#WomentoWatch on August 7

By Evelien van Gelderen by on August 03, 2018

#WomenToWatch is a series by RepresentWomen that documents rising women leaders and their stories.

If Sharice Davids wins the Democratic primary for her district, Kansas 3rd, she could go on to be the first female Native American to serve in Congress and the first openly gay Kansas representative.

Davids, the daughter of a single Army mother, grew up on various military bases across the country. She went on to earn a law degree from Cornell, and served as a White House fellow during President Obama’s final year in office. The 37-year-old is a member of the Ho-Chunk Nation of Wisconsin and a former MMA fighter.

The Kansas 3rd Congressional District is currently represented by Kevin Yoder, a four-term Republican. The district voted for Clinton in the 2016 presidential election, and the race has been identified by by Democratic PACs as an opportunity to flip a seat. Davids is running in a crowded race, with six candidates vying for the Democratic nomination. All six candidates have similar progressive policies, such as gun control. Davids secured an endorsement by Emily’s List and is hoping her campaign message of striving for greater economic equality, lowering the cost of higher education, fighting for equal rights for LGBTQ people, and expanding Medicaid will appeal to a broad base of voters.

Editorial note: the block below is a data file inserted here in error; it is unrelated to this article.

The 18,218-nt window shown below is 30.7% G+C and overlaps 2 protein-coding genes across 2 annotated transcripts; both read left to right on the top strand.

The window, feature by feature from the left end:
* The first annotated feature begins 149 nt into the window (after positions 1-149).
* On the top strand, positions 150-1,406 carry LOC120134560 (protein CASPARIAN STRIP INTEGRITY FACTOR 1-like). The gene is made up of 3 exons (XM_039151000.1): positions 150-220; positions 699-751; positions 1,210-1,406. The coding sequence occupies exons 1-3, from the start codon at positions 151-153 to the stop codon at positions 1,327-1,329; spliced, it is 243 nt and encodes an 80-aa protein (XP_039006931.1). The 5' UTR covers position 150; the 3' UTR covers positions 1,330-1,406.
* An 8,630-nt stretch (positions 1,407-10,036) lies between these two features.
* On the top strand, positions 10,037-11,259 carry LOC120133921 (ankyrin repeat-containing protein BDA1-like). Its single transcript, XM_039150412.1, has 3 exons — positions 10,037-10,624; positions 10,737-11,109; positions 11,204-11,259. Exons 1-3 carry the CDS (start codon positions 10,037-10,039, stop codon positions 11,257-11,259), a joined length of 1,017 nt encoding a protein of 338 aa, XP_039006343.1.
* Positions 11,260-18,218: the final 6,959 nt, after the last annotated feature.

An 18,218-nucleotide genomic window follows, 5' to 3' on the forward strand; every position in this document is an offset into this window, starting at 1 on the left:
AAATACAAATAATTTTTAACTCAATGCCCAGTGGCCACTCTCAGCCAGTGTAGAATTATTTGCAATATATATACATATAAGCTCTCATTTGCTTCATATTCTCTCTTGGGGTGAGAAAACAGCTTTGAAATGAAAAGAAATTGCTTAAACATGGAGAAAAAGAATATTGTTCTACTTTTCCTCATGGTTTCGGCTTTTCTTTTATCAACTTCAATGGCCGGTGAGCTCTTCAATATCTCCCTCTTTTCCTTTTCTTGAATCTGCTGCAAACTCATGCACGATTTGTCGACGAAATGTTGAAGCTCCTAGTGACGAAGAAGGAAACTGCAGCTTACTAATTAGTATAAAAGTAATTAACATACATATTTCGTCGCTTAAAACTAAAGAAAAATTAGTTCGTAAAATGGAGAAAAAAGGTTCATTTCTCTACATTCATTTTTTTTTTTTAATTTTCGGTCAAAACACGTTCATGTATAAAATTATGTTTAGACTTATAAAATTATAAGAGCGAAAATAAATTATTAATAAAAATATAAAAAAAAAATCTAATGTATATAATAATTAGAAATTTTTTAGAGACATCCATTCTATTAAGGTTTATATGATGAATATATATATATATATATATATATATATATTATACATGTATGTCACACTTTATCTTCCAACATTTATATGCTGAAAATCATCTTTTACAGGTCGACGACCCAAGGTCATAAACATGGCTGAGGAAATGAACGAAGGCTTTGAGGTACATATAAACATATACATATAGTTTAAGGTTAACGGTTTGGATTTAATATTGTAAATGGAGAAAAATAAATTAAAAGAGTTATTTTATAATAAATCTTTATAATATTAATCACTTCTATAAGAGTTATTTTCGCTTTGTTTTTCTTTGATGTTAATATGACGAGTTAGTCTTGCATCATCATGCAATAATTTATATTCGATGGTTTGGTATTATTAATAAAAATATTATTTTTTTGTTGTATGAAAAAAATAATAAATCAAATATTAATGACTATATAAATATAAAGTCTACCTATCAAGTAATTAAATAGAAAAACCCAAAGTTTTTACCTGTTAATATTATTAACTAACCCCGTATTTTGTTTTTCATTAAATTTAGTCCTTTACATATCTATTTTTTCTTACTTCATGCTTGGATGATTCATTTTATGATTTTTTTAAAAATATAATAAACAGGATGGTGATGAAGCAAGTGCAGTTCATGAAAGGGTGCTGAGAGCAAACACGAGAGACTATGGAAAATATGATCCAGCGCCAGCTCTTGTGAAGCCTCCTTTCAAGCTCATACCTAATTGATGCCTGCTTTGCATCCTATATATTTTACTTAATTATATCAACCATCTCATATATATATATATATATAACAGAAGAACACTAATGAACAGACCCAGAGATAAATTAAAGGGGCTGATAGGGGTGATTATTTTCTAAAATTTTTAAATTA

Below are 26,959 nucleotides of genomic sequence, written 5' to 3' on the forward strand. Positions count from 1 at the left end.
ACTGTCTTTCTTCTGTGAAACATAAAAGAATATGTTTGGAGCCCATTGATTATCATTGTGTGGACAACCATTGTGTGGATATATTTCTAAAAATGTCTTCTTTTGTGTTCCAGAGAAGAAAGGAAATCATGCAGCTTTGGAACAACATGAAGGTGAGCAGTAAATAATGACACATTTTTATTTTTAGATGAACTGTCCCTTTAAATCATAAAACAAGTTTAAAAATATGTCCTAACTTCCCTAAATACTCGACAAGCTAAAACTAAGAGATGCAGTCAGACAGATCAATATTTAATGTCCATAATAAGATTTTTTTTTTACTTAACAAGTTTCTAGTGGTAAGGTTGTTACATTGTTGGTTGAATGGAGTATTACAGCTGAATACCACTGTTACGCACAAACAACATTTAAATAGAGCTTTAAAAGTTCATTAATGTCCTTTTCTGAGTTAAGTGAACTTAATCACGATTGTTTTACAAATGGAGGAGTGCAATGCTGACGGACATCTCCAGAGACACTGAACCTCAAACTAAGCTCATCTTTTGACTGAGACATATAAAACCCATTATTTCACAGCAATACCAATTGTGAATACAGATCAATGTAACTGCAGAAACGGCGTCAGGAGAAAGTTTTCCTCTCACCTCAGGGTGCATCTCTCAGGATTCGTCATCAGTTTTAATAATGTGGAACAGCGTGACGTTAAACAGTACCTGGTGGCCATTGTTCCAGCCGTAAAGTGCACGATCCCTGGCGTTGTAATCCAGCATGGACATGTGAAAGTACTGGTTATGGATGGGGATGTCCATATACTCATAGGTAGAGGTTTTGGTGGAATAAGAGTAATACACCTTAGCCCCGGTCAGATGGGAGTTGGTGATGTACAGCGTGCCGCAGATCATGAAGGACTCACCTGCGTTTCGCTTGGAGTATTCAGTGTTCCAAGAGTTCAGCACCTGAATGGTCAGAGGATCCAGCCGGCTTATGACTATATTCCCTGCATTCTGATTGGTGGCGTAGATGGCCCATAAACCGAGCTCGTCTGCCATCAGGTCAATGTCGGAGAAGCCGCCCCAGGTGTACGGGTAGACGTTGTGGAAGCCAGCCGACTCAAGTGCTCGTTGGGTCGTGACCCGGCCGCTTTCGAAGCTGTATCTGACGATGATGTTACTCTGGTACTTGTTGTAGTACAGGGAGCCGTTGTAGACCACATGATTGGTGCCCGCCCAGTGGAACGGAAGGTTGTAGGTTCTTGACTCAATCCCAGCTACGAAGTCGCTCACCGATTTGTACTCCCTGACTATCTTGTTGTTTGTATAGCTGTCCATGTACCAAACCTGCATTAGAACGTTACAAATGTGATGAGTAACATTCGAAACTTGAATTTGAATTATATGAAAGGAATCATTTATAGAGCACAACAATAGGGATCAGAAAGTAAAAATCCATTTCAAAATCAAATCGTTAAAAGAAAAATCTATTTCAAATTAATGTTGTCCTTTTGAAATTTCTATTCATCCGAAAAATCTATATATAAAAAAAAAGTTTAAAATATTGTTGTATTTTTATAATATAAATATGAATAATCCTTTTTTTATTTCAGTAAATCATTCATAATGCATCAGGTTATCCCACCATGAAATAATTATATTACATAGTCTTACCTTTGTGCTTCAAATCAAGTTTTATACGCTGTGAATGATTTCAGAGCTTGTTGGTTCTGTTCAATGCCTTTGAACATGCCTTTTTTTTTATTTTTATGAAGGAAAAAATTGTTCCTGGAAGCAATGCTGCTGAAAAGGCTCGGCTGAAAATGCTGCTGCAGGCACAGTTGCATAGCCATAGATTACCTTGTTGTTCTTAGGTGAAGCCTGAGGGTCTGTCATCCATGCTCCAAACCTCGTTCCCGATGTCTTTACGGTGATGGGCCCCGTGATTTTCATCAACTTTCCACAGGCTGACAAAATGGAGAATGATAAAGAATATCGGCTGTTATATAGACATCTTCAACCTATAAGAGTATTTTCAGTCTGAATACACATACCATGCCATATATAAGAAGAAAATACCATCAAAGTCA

If Davids wins, she and Debra Halaand of New Mexico could share the distinction of being the first Native American women elected to the US Congress. Davids would also increase the number of openly LGBTQ representatives in the House, which currently has 6 LGBTQ members and only one openly LGBTQ woman: Arizona Rep. Kyrsten Sinema. However, Sinema is running for a seat in the Senate, and Davids could take her place as the sole openly gay female representative in the House.

“If someone is running for an office and they are saying things that are dehumanizing to groups of people, we need people who are standing up and running against those folks to say, ‘What these folks are saying is not OK,’” Davids said in an interview with Time Magazine.

“Literally the only way for us to do that is to run for office.”

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